My biggest regret: I had tickets to a secret Prince gig – but was too tired to go

·3-min read

It all started with an email from my friend Matt: “Prince is playing a secret gig at Koko in Camden. Tickets on sale at 10am.” Attending a secret gig had always been top of my bucket list. I’d come close once, when I turned up late to a mid-90s club night to discover that Philly rap legends the Roots had just finished playing an impromptu set. I was gutted. So when I got Matt’s email, I knew what I had to do: get tickets for my wife and me, book a train to London from Birmingham, find a hotel, and wrangle a grandparent to look after our two kids, who were then four and seven months old. With that sorted, we could do a leisurely hop down to London and have a power nap in our hotel, before heading off to see Prince and party like it was … well … 2007.

That was the plan.

The problem wasn’t, as you might expect, getting tickets. After 10 minutes of constantly refreshing my browser, I bagged two. Job done. We were going to a secret Prince gig! However, my euphoria was short-lived. For some reason, the date on the tickets was for that day. My stomach lurched as all the key stages of the morning suddenly flashed before me. Had anyone actually said the gig wasn’t today? I called Matt: “I thought you knew,” he said.

I couldn’t believe it. I had the hottest tickets on the planet but no babysitter; my wife was still breastfeeding our youngest; and I had a meeting first thing next day. Even if all the other obstacles could have been overcome, one remained – and it was a big one. According to the tickets, the doors didn’t open until 9pm. “What sort of gig starts that late?” I asked Matt. “The sort where the performer comes on stage at 11pm,” he replied. “Prince is notorious for it.”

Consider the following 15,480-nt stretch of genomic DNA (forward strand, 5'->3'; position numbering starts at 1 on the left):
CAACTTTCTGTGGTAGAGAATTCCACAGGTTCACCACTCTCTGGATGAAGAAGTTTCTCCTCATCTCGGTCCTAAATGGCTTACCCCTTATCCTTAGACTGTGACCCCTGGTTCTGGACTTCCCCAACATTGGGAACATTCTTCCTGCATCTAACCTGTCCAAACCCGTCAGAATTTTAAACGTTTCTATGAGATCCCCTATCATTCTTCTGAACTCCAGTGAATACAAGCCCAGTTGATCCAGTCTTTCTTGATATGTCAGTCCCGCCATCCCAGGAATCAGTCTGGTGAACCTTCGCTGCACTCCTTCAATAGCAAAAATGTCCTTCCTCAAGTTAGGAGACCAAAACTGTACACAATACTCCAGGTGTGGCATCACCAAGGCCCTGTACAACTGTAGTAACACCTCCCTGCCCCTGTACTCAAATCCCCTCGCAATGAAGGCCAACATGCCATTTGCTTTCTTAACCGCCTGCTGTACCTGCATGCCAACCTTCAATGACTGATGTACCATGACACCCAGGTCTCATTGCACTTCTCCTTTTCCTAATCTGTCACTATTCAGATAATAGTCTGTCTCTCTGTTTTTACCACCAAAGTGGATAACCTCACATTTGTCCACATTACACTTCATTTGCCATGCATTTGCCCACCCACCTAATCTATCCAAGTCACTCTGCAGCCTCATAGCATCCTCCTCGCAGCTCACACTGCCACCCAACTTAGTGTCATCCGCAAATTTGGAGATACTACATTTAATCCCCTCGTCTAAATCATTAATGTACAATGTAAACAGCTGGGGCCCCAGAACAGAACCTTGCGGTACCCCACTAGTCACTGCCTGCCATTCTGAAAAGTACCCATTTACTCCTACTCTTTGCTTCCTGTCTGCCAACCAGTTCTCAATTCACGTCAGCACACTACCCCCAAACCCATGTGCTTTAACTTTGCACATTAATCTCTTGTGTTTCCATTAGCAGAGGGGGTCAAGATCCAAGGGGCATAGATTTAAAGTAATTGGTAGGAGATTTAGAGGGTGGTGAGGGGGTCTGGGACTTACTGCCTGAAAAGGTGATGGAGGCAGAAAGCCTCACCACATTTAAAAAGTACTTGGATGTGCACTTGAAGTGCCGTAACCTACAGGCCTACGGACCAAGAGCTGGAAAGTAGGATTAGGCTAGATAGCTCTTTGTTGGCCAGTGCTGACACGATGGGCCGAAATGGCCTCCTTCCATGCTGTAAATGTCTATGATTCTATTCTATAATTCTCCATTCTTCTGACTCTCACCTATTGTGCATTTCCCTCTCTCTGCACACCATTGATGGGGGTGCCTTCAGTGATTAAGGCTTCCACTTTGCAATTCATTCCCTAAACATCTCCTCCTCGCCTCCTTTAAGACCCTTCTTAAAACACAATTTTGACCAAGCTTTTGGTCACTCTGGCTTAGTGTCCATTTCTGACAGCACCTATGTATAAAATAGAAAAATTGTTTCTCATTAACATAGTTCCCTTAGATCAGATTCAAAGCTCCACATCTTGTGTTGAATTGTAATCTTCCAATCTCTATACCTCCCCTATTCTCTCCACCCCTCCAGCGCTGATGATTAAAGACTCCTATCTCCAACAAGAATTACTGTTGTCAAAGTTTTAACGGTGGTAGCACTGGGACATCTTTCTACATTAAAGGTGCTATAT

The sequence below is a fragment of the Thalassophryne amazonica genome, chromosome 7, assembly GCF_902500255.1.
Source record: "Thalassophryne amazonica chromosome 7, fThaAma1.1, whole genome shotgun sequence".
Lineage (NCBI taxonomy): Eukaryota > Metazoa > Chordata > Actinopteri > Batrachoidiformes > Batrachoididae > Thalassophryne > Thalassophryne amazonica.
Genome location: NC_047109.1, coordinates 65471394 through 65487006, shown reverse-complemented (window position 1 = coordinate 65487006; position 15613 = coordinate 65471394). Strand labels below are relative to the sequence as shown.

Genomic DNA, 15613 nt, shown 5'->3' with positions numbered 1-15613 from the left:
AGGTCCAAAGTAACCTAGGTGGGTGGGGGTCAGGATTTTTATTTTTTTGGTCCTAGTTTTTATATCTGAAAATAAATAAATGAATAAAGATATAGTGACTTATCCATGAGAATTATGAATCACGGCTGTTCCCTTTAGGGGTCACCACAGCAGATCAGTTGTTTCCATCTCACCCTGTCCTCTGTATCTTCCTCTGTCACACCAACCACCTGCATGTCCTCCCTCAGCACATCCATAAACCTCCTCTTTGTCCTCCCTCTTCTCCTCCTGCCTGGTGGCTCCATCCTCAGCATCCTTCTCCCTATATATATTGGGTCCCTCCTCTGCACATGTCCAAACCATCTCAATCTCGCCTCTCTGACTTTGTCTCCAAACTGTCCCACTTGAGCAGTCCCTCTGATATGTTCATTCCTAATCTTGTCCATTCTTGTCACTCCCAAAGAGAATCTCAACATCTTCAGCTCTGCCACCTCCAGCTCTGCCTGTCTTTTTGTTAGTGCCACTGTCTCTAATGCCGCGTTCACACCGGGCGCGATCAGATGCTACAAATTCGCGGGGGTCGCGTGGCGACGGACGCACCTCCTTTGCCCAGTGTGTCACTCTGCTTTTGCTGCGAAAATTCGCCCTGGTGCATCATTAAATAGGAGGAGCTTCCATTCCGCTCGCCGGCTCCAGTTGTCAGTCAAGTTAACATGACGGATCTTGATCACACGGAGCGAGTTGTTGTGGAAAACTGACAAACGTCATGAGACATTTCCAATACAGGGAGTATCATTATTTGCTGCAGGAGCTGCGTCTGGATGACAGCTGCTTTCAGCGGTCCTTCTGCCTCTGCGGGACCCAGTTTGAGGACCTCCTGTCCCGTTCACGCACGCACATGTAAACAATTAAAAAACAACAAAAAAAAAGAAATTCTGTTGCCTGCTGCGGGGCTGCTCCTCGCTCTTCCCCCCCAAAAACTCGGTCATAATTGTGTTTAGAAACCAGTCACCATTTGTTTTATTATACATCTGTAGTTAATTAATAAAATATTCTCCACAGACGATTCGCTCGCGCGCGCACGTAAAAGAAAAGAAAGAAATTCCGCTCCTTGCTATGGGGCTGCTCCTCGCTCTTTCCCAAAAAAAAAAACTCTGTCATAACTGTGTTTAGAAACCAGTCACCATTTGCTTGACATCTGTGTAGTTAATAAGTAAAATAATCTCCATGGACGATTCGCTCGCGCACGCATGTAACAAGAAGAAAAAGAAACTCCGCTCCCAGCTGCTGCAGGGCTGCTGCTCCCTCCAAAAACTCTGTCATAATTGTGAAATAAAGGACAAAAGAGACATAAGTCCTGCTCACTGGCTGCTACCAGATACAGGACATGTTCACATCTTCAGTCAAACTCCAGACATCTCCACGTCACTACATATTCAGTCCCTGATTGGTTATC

So, say we got a babysitter, say my wife spent the day hooked up to a breast pump, say I managed to move my meeting and get us down to London. What were the chances of two sleep-deprived parents staying awake until the Purple One came on stage? I flashed forward 24 hours: even the thought of how tired I might be was enough to make me feel ill. And so, with a heavy heart, we gave the tickets away, consoling ourselves with the idea that we’d see Prince some other time, when life wasn’t quite so fraught.

But we never did. There was always something more pressing. And now, of course, we never will.

By all accounts, the gig was amazing, even though Prince didn’t come on stage until 11.30pm. To compensate, he played everything from Girls and Boys to U Got the Look and even threw in a cover of Amy Winehouse’s Love Is a Losing Game. Years later, whenever I think of that time, it’s always with regret. Yes, it would have been a logistical nightmare, and we’d have had to consume our body weight in Red Bull to stay awake, but at least we would have been there. As parents of young kids, it’s easy to feel like you couldn’t take on one more thing without falling apart, but I’ve always wished we’d embraced the spirit of Prince and let ourselves “go crazy”.

The Museum of Ordinary People by Mike Gayle is out in paperback on 16 March